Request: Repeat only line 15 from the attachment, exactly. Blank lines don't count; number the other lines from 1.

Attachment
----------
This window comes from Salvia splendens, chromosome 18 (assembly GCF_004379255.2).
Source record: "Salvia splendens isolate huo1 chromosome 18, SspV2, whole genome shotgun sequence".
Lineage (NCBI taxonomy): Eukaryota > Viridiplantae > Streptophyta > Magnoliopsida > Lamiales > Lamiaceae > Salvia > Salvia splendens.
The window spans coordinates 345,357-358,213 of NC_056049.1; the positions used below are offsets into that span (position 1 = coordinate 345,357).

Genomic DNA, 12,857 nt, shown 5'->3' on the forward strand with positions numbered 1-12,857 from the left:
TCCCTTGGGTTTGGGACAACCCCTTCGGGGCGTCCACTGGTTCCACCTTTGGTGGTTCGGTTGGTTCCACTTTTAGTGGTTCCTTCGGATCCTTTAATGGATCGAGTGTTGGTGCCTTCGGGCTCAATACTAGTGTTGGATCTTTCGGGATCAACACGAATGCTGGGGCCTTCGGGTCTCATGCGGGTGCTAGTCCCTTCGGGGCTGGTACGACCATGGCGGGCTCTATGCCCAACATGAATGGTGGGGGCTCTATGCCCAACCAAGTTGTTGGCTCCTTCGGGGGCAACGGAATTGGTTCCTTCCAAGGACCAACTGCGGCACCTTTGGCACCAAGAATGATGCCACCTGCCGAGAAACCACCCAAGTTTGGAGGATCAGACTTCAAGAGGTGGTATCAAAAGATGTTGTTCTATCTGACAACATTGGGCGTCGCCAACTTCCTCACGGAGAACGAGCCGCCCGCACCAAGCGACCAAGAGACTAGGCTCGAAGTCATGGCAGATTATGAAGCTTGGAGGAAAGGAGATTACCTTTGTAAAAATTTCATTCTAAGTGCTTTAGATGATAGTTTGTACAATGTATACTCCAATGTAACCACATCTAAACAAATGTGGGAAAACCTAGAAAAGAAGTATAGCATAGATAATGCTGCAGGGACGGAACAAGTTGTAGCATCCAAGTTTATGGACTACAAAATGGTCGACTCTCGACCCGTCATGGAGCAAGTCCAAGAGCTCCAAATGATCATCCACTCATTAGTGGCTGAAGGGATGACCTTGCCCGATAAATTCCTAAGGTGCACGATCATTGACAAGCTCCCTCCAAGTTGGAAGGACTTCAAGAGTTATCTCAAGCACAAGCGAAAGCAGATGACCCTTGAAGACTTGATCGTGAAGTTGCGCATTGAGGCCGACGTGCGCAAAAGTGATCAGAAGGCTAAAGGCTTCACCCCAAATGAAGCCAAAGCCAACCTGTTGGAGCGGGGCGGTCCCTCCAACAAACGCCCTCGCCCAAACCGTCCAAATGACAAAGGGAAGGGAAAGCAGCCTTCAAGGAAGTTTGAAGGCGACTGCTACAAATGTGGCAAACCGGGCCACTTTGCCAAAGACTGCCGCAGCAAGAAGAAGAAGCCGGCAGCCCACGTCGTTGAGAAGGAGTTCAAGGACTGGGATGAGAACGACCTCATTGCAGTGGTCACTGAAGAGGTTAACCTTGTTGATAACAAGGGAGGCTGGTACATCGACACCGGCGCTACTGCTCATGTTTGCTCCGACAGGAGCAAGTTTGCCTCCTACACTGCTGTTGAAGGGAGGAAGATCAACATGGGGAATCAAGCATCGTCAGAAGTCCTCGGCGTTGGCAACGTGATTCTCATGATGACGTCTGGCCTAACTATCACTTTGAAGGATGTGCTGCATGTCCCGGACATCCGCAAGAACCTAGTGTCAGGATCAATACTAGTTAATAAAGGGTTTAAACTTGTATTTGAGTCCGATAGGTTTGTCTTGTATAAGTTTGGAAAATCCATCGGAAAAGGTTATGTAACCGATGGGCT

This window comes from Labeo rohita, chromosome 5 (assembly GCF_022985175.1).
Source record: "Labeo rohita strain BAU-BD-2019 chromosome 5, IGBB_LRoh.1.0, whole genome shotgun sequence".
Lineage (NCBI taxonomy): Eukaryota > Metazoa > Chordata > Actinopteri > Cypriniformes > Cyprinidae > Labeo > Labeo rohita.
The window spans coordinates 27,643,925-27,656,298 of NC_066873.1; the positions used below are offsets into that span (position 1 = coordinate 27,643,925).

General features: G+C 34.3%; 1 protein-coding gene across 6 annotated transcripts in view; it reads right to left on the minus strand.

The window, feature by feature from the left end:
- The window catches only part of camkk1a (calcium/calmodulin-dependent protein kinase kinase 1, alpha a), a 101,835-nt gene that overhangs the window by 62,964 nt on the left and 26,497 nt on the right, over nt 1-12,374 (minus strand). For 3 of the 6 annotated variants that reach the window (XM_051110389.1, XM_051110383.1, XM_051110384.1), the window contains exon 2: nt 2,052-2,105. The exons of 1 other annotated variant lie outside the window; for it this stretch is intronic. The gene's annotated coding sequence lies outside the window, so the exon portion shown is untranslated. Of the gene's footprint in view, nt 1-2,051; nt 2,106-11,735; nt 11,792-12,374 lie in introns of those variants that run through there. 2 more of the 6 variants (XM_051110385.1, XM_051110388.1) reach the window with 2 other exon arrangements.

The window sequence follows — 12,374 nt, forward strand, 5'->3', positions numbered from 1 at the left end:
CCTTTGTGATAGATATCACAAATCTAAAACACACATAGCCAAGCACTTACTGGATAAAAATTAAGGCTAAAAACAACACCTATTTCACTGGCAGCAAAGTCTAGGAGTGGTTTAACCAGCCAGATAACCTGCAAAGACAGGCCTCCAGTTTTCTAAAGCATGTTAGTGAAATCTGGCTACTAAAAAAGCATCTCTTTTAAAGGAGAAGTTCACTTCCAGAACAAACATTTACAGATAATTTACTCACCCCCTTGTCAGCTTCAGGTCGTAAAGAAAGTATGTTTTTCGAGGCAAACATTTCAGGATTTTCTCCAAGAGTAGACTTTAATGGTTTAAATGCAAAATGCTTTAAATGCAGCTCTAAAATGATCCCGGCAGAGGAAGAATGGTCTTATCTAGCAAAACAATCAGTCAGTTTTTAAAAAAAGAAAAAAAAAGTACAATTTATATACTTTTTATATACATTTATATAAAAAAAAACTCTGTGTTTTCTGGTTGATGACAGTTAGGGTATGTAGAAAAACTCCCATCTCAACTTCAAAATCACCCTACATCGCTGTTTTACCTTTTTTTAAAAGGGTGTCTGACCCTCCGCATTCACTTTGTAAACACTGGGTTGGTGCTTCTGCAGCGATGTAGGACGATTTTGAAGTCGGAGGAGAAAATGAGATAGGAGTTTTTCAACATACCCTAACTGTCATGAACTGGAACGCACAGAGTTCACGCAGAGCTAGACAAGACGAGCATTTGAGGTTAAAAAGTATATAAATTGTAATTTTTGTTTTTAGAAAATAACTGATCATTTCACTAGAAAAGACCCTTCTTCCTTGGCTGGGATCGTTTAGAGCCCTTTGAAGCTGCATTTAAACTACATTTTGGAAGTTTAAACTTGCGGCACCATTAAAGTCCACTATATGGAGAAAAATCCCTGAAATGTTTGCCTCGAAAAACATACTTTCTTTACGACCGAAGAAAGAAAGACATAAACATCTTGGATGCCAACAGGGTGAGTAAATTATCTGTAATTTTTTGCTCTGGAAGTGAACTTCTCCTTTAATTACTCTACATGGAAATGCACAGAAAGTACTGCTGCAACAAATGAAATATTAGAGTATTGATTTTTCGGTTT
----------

CCTTTGTGATAGATATCACAAATCTAAAACACACATAGCCAAGCACTTACTGGATAAAAATTAAGGCTAAAAACAACACCTATTTCACTGGCAGCAAAGTCTAGGAGTGGTTTAACCAGCCAGATAACCTGCAAAGACAGGCCTCCAGTTTTCTAAAGCATGTTAGTGAAATCTGGCTACTAAAAAAGCATCTCTTTTAAAGGAGAAGTTCACTTCCAGAACAAACATTTACAGATAATTTACTCACCCCCTTGTCAGCTTCAGGTCGTAAAGAAAGTATGTTTTTCGAGGCAAACATTTCAGGATTTTCTCCAAGAGTAGACTTTAATGGTTTAAATGCAAAATGCTTTAAATGCAGCTCTAAAATGATCCCGGCAGAGGAAGAATGGTCTTATCTAGCAAAACAATCAGTCAGTTTTTAAAAAAAGAAAAAAAAAGTACAATTTATATACTTTTTATATACATTTATATAAAAAAAAACTCTGTGTTTTCTGGTTGATGACAGTTAGGGTATGTAGAAAAACTCCCATCTCAACTTCAAAATCACCCTACATCGCTGTTTTACCTTTTTTTAAAAGGGTGTCTGACCCTCCGCATTCACTTTGTAAACACTGGGTTGGTGCTTCTGCAGCGATGTAGGACGATTTTGAAGTCGGAGGAGAAAATGAGATAGGAGTTTTTCAACATACCCTAACTGTCATGAACTGGAACGCACAGAGTTCACGCAGAGCTAGACAAGACGAGCATTTGAGGTTAAAAAGTATATAAATTGTAATTTTTGTTTTTAGAAAATAACTGATCATTTCACTAGAAAAGACCCTTCTTCCTTGGCTGGGATCGTTTAGAGCCCTTTGAAGCTGCATTTAAACTACATTTTGGAAGTTTAAACTTGCGGCACCATTAAAGTCCACTATATGGAGAAAAATCCCTGAAATGTTTGCCTCGAAAAACATACTTTCTTTACGACCGAAGAAAGAAAGACATAAACATCTTGGATGCCAACAGGGTGAGTAAATTATCTGTAATTTTTTGCTCTGGAAGTGAACTTCTCCTTTAATTACTCTACATGGAAATGCACAGAAAGTACTGCTGCAACAAATGAAATATTAGAGTATTGATTTTTCGGTTT